As you can see, our temporary resident swans are still swimming all day and very unbothered by all the dogs and commotion. I sit and watch them on my breaks and pretend like I'm at the spa. It almost works.

Thursday, September 25, 2008

Suckers for the animals

Submitted by Janell Matthies of Sacramento, California, EARS leader on site

This morning started the same as the others. My roommates waking and cheerful at 6:20 a.m. Do they not realize this is the middle of the night for us Californians?! I rolled over and pretended to go back to sleep, but then images of the dogs (like Miss Fang, a three-pound Chihuahua who cowers in the corner and shows her teeth to anyone who comes near her cage) waiting to go for a walk and get breakfast started going through my mind. I'm such a sucker.

I stopped for the coffee in a box that I promised the volunteers and got to the shelter to see everyone already busy at work -- cleaning cages, feeding and walking dogs. When I walked into Miss Fang's room, she cowered, growled then saw it was me. She started the whole-body wag and approached the front of the cage. I got her out to snuggle and took her for her walk. Some of the others saw her and commented on how cute she is. Miss Fang responded by glaring at them, then hid her head under my arm. And I always thought I was a big-dog girl.

Big news! The German Shepherd dubbed Sarge by EARS volunteers Julie and Phil (Castenada of Topeka, Kansas) went home just now with his mom. Brandi Furr (staff with the Humane Society of Southeast Texas) had mixed emotions as she handed him over to his very, very happy mom. This is the dog who was obviously very fearful and stressed when he first arrived.

Julie, Phil and Brandi all felt an instant connection to him. Phil and Julie worked with Sarge, using their extraordinary animal-handling skills and experience and passed on their techniques to Brandi who took over his care and handling. They were best buds for the past few days and could be seen playing with the other dogs and getting lots of attention from each other.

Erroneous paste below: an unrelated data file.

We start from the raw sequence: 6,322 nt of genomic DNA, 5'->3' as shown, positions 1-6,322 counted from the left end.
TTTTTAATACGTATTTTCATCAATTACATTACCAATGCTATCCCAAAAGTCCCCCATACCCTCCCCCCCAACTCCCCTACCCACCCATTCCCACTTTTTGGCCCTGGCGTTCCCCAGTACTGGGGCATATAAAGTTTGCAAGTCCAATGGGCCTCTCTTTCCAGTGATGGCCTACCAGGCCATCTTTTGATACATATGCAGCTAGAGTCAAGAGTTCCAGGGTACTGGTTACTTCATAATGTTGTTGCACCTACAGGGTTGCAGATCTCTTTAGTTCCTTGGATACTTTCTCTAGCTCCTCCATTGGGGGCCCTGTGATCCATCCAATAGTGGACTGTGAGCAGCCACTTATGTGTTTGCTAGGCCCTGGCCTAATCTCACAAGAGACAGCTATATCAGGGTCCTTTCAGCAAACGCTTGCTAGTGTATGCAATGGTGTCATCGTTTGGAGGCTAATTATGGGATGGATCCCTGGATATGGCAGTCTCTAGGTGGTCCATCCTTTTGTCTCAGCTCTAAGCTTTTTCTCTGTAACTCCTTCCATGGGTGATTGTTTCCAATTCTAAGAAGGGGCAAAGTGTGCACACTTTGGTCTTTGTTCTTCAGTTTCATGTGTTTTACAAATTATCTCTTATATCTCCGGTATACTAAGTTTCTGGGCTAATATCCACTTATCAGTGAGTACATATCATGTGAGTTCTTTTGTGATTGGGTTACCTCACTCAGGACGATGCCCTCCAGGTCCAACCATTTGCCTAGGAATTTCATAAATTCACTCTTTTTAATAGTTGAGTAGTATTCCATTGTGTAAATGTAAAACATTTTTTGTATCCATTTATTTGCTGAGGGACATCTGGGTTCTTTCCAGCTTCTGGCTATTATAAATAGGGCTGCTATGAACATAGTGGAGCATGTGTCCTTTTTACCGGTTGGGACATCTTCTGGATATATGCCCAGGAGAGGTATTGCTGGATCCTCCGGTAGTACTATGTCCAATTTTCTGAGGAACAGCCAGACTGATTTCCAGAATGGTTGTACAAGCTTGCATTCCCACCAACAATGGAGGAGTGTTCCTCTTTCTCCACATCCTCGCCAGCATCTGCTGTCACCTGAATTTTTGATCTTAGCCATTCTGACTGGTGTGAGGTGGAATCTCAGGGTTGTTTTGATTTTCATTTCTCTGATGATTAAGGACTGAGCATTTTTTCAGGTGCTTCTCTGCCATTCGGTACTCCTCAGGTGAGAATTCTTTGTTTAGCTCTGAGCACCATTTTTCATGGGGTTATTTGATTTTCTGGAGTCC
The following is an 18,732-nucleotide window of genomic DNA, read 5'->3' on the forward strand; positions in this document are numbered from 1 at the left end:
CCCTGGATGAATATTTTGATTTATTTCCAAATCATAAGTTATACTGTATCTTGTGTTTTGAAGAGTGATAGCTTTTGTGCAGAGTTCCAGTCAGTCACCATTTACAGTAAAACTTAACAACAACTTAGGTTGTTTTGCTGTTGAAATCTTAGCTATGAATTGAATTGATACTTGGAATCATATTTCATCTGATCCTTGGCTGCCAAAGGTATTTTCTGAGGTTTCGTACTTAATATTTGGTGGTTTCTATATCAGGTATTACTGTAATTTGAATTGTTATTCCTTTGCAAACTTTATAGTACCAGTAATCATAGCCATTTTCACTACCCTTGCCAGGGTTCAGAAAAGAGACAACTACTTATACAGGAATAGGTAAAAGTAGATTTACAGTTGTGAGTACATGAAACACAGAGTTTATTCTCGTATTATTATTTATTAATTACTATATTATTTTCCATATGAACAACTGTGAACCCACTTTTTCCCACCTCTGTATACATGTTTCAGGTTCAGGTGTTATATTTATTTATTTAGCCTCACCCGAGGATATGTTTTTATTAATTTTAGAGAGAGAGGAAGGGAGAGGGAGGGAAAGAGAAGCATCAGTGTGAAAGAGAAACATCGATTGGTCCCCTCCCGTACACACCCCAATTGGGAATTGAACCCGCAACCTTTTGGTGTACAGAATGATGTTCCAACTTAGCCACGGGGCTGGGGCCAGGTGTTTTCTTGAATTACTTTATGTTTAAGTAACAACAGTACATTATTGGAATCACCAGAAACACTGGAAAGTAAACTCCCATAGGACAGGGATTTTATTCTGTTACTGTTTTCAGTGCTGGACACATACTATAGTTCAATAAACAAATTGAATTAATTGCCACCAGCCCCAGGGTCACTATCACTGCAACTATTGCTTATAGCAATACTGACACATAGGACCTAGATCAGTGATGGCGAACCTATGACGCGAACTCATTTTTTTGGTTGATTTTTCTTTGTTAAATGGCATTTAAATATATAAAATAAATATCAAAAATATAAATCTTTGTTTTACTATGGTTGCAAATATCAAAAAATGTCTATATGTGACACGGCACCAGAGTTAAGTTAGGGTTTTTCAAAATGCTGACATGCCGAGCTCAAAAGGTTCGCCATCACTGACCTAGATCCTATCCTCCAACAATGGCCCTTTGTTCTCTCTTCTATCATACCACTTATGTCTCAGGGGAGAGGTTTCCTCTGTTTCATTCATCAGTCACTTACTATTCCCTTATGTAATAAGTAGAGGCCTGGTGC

When we brought Sarge (real name Taaka) to his mom, he jumped all over her, then turned around and sat on her feet. We all agreed he was telling her he had been so worried about her and was back with her to take care of things. It was a great reunion. (Taaka is pictured here with Janell, his mom and Barndi)

Tuesday, September 23, 2008

Helping animals after Ike

It appears that the 2008 disaster season will never end. Just two weeks after Hurricane Gustav displaced thousands of people and pets in Louisiana, Hurricane Ike wreaked havoc on the Texas coast. On September 18, United Animal Nations began deploying a team of Emergency Animal Rescue Service (EARS) volunteers to Beaumont, Texas to help shelter dogs, cats and other pets displaced by the large and damaging Ike.

More than 30 EARS volunteers from across the Gulf Coast have already deployed to the Humane Society of Southeast Texas in Beaumont to care for more than 200 animals who were rescued from flooded communities until they can be reunited with their families or transferred to other facilities for long-term sheltering. Wah Wong, pictured above, of Houston was one of the first EARS volunteers to arrive in Beaumont and said that the animals "are all very sweet and loving despite the traumas of their experiences ..."

As of Saturday, the shelter had 150 dogs, 82 cats, 7 guinea pigs, 2 swans, 2 ferrets, 1 horse and 1 fish. Pictured here with EARS volunteer Lyle Varnes and a Humane Society of the United States representative is an emaciated, four-month-old pony who was rescued.

EARS volunteers are doing their very best to care the animals despite living and working in primitive conditions. For example, the shelter has electricity and running water, but no showers, beds or cots. Someone jerry-rigged a shower in one of the dog kennels, but on last report a sweet bull mastiff was living in it. A group from a local church has been donating home-made food to the EARS crew and providing sleeping and showering arrangements.

Please check back periodically for more photos and updates. You can also support our efforts in Beaumont by donating to our Disaster Relief Fund.